I love writing for kids. The ideas that get in your head and your heart at that age are the ones that stick with you for the rest of your life. And I also feel as though what you read at that age determines how you look at language.
Wiggleworms, the Old Town School of Folk Music’s ridiculously popular singing, dancing and musicmaking class for tots, just introduced a Spanish-English bilingual edition called ¡Hola! Wiggleworms. Geared towards kids 6 months to 3 years old, the sessions feature instructors leading on various instruments, including guitar, percussion, jarana and fiddle. Meanwhile, kids get steeped in the culture of Spanish-speaking countries with a dance on the tarima, or wooden platform, and by playing the cajón, or box drum, as well as other instruments.
"We are amazed by the power music has to ignite many of the areas of the brain at once," says Erin Flynn, Wiggleworms' program coordinator. "Parents, too, get excited about how young children's language development often emerges through music and song first." The class is designed to create a sense of community through shared language and culture, too. "When I hear the music and lyrics ringing out from the Hola! Wiggleworms classroom and then hear the families and children speaking Spanish together in our hallways, it feels really important to our School and to Chicago," Flynn says.
Kids as young as 6 months can sign up for ¡Hola! Wiggleworms before graduating on to ¡Hola! Instrumentos and then Piano en Español. For schedule and price information visit oldtownschool.org.
Time Out Chicago Kids has partnered with Ann & Robert H. Lurie Children’s Hospital of Chicago and Kohl’s Cares to bring you the Play It Safe Memory Game. Play the game with your kids to see who can finish in the fastest time and learn important safety tips along the way. Click here to play the Memory Game now!
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Well, file this under "Things that make this Monday better." The Chicago Children's Theatre and Redmoon are putting on a special performance of their upcoming play, The Elephant & the Whale, reserved for families with children on the autism spectrum. Before coming to the show, parents will receive a "social story," which includes a preview of the play, and walks kids through attending live theater. There will also be a quiet room for kids during the show, though by holding this special performance, the theater companies hope to create a "judgment-free" atmosphere.
The show happens on Saturday May 4 at 11am. Tickets are $31 for adults, and $21 for kids 16 and under, and more information is on the performance's site.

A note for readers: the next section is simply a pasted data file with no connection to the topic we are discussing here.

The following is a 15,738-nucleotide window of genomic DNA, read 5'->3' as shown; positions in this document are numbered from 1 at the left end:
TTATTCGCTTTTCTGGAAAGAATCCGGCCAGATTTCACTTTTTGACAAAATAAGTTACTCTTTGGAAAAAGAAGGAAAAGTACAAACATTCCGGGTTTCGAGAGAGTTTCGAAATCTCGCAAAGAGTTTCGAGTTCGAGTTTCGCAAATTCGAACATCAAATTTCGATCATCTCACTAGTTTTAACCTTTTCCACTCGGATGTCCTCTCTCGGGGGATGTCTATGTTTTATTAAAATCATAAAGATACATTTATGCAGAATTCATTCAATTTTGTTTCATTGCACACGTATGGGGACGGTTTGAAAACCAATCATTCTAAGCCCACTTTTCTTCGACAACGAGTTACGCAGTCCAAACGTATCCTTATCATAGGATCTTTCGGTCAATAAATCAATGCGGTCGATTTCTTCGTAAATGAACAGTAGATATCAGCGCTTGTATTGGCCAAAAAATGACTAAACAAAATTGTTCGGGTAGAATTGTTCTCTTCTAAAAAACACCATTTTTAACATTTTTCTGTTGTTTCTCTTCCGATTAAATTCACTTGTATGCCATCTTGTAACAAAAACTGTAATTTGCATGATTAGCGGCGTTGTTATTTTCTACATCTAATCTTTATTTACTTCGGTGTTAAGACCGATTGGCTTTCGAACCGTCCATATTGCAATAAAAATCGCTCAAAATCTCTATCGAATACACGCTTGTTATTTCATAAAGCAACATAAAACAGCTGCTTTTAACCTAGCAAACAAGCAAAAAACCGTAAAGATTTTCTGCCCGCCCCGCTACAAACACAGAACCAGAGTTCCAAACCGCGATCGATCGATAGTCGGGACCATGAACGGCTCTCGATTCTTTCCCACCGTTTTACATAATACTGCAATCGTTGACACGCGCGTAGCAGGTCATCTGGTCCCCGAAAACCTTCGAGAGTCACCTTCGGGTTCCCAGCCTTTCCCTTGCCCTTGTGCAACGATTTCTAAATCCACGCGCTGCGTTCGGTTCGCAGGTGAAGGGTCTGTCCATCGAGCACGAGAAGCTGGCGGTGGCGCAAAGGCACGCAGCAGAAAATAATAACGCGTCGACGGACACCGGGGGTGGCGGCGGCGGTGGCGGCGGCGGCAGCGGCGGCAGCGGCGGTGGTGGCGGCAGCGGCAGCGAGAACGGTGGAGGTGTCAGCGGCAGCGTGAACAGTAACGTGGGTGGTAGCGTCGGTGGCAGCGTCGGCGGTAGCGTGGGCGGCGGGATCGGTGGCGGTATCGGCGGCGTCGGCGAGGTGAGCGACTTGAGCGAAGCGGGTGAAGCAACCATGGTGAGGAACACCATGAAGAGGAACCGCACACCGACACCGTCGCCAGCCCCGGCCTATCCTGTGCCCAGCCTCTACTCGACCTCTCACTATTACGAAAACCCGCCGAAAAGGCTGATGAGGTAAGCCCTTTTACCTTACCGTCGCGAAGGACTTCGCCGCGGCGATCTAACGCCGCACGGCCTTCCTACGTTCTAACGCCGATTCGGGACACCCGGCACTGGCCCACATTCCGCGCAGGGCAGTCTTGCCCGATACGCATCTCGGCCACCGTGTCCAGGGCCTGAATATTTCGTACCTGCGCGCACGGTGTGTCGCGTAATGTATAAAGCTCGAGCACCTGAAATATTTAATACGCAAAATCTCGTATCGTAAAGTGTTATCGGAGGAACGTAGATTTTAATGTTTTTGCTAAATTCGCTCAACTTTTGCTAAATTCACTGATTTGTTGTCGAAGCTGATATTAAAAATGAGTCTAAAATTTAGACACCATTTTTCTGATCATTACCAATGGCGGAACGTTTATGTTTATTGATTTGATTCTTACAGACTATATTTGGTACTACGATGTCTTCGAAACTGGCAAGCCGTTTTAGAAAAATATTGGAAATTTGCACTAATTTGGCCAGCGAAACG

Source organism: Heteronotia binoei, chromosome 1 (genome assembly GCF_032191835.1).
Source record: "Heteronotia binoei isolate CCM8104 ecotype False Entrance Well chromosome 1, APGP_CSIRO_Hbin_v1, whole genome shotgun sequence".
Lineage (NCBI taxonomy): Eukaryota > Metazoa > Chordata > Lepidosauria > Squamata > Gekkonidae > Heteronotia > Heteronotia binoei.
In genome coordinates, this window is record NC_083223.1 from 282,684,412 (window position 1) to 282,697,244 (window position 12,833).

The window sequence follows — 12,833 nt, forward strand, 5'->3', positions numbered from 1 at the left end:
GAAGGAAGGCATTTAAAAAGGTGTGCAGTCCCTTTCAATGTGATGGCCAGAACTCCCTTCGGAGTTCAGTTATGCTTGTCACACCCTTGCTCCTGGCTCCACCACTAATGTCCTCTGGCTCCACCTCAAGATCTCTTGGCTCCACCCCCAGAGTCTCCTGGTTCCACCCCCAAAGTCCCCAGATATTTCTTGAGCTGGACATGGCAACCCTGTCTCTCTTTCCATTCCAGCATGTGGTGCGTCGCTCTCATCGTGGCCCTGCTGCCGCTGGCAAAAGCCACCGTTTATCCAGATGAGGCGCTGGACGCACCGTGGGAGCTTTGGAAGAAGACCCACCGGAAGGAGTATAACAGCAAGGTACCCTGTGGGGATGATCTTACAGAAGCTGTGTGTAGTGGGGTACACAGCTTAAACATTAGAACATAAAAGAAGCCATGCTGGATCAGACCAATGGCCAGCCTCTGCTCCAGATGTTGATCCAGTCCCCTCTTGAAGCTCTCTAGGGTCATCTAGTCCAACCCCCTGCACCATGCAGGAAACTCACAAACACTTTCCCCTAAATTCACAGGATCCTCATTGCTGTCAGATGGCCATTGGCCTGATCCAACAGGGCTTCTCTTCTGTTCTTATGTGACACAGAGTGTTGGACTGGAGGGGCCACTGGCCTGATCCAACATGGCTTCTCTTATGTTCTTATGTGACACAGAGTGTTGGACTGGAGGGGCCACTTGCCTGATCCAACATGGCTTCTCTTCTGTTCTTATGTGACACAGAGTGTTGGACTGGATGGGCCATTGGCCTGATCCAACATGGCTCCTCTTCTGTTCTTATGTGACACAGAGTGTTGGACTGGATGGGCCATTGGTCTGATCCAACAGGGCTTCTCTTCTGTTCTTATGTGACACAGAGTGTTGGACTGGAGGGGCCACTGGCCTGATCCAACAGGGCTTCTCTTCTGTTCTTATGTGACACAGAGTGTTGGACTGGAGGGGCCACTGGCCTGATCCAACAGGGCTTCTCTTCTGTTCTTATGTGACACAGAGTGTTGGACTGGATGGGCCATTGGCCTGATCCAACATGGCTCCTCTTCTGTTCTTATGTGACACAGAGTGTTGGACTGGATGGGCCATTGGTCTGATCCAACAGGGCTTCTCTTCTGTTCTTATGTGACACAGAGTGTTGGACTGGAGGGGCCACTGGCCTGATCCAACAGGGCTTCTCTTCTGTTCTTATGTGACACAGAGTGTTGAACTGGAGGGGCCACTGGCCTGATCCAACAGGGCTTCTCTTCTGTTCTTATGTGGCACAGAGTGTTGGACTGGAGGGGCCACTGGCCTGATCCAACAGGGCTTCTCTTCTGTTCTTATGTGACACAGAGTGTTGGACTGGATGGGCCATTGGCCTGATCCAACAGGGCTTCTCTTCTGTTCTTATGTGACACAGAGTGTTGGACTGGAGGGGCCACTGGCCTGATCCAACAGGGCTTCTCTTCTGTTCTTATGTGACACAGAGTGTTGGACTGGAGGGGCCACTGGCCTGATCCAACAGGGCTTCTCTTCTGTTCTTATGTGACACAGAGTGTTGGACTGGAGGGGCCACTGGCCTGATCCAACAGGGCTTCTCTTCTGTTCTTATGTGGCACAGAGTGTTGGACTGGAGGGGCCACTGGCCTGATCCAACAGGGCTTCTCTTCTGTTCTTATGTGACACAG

As promised, Rihanna spiced up the first day of spring break for students and other Barrington locals with an appearance at the town's high school. She was there to honor the extaordinary do-gooding accomplished by the BHS students; and while the international pop star was almost three-and-a-half hours late, her hundreds of fans didn't seem to mind. Much.
Organizers of the event (originally slated to being at 2pm) did their best to keep the crowd peppy as they waited. The school's principal, Stephen McWilliams, raffled off signed CD's, signature Rihanna bracelets made with conflict-free diamonds, and tickets to tonight's concert, some of which the singer sent over with apologies.
Before Rihanna's entrace, McWilliams called for everyone to watch the contest-winning video that brought her there. Set to the singer's own "Diamonds," the five-minute clip showcases BHS's volunteer spirit and involvement with different charities. BHS students raised hundreds of thousands of dollars for Relay for Life and logged over 45,000 hours of volunteering time, all while working with a wide range of charitable programs to spread cultural awareness, end the 'R'-word, and help their community. Rihanna, who said she was impressed and touched by their video, added, "I wanted to make sure I came and expressed that to you in person." After a few more words, she took pictures with members of the various charities as well as those who worked on the video.
The short appearance ended before 6pm with a few more photos: one with the winner of a dance contest staged before Rihanna arrived, and a selfie with her quick Q&A host. Despite the delay, students seemed psyched over the singer. "That was kind of fun to be in the same room as her, though," said one as she shuffled out. Another chatted with her friend excitedly. "I bet I still smell like her. Smell me."